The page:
Controlling authority has much in common with persuasive authority. Using the techniques developed at common law, a court confronted with apparently controlling authority must parse the precedent in light of the facts presented and the rule announced. Insofar as there may be factual differences between the current case and the earlier one, the court must determine whether those differences are material to the application of the rule or allow the precedent to be distinguished on a principled basis. Courts occasionally must reconcile seemingly inconsistent precedents and determine whether the current case is closer to one or the other of the earlier opinions. See, e.g., Mont. Chamber of Commerce v. Argenbright, 226 F.3d 1049, 1057 (9th Cir. 2000).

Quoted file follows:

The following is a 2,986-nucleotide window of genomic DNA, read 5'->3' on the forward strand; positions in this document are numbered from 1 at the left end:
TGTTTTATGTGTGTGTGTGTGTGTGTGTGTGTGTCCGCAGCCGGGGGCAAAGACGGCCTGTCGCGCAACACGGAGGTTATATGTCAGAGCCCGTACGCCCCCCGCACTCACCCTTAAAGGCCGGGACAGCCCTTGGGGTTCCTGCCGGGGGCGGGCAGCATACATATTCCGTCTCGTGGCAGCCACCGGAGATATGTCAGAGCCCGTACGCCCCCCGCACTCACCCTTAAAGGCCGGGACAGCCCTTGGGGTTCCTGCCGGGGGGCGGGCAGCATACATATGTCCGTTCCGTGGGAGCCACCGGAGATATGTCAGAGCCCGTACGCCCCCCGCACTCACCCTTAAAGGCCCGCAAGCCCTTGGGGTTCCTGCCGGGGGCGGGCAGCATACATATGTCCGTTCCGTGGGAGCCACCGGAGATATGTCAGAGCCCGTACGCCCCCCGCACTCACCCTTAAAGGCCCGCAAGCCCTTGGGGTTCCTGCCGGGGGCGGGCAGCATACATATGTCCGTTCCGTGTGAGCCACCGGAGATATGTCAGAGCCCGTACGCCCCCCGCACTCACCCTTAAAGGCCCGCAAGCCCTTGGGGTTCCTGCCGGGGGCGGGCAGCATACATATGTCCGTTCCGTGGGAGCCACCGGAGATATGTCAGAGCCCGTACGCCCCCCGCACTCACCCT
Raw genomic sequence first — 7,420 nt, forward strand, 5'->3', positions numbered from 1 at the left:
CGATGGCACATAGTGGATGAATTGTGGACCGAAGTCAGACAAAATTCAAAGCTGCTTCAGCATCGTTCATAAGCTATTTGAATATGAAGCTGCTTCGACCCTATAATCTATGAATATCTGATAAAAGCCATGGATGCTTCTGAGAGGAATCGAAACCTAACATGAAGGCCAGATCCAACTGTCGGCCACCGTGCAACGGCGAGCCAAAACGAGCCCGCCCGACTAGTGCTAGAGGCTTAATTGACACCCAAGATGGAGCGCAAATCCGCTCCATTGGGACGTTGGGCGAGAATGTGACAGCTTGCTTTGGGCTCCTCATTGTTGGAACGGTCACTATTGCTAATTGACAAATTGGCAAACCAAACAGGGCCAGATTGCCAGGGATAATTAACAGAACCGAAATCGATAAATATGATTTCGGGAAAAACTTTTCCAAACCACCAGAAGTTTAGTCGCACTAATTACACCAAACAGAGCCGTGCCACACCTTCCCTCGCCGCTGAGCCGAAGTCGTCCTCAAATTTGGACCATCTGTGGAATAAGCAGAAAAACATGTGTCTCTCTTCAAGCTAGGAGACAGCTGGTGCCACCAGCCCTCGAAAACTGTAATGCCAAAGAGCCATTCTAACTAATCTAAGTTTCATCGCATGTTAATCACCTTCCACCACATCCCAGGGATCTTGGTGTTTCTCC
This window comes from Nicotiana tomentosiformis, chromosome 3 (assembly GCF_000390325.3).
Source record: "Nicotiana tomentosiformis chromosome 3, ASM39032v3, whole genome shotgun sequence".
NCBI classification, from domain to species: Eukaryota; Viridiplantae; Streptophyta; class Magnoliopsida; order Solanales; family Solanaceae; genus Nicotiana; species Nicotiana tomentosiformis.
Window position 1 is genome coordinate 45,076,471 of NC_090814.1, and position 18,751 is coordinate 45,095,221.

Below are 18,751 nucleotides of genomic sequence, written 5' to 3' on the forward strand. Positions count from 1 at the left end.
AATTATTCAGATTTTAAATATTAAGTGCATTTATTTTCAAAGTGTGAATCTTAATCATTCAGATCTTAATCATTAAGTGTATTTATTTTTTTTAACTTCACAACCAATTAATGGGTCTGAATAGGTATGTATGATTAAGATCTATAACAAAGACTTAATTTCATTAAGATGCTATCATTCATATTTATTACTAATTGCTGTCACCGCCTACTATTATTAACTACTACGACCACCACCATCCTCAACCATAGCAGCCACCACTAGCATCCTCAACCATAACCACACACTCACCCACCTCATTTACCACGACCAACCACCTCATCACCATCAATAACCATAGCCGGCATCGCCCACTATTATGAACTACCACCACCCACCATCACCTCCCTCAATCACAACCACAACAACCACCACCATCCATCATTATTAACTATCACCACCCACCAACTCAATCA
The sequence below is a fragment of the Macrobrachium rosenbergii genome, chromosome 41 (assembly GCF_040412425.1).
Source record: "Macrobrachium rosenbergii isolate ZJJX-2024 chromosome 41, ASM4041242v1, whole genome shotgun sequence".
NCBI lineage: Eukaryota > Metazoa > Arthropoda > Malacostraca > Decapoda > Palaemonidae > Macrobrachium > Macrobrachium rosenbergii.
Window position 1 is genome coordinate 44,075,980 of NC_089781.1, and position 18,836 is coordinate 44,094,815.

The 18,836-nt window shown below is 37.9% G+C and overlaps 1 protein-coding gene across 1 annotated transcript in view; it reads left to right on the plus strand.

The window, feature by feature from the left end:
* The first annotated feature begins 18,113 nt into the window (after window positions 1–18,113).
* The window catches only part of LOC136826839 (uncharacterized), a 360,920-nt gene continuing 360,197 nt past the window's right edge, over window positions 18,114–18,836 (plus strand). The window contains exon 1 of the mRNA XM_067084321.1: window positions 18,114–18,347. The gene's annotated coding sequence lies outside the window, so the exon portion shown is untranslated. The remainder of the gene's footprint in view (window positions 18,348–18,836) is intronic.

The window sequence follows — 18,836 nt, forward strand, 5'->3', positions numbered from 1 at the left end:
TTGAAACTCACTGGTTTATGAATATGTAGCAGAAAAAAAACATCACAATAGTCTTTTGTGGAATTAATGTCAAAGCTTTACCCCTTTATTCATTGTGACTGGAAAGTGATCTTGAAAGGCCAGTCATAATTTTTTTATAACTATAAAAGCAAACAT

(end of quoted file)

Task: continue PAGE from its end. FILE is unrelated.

But there are also very important differences between controlling and persuasive authority. As noted, one of these is that, if a controlling precedent is determined to be on point, it must be followed. Another important distinction concerns the scope of controlling authority. Thus, an opinion of our court is binding within our circuit, not elsewhere in the country. The courts of appeals, and even the lower courts of other circuits, may decline to follow the rule we announce — and often do. This ability to develop different interpretations of the law among the circuits is considered a strength of our system. It allows experimentation with different approaches to the same legal problem, so that when the Supreme Court eventually reviews the issue it has the benefit of "percolation" within the lower courts. See Samuel Estreicher John E. Sexton, A Managerial Theory of the Supreme Court's Responsibilities: An Empirical Study, 59 N.Y.U. L.Rev. 681, 716 (1984). Indeed, the Supreme Court sometimes chooses not to grant certiorari on an issue, even though it might deserve definitive resolution, so it will have the benefit of a variety of views from the inferior courts before it chooses an approach to a legal problem. See McCray v. New York, 461 U.S. 961, 963, 103 S.Ct. 2438, 77 L.Ed.2d 1322 (1983) (Stevens, J., respecting denial of petitions for writs of certiorari) ("[I]t is a sound exercise of discretion for the Court to allow [other courts] to serve as laboratories in which the issue receives further study before it is addressed by this Court.").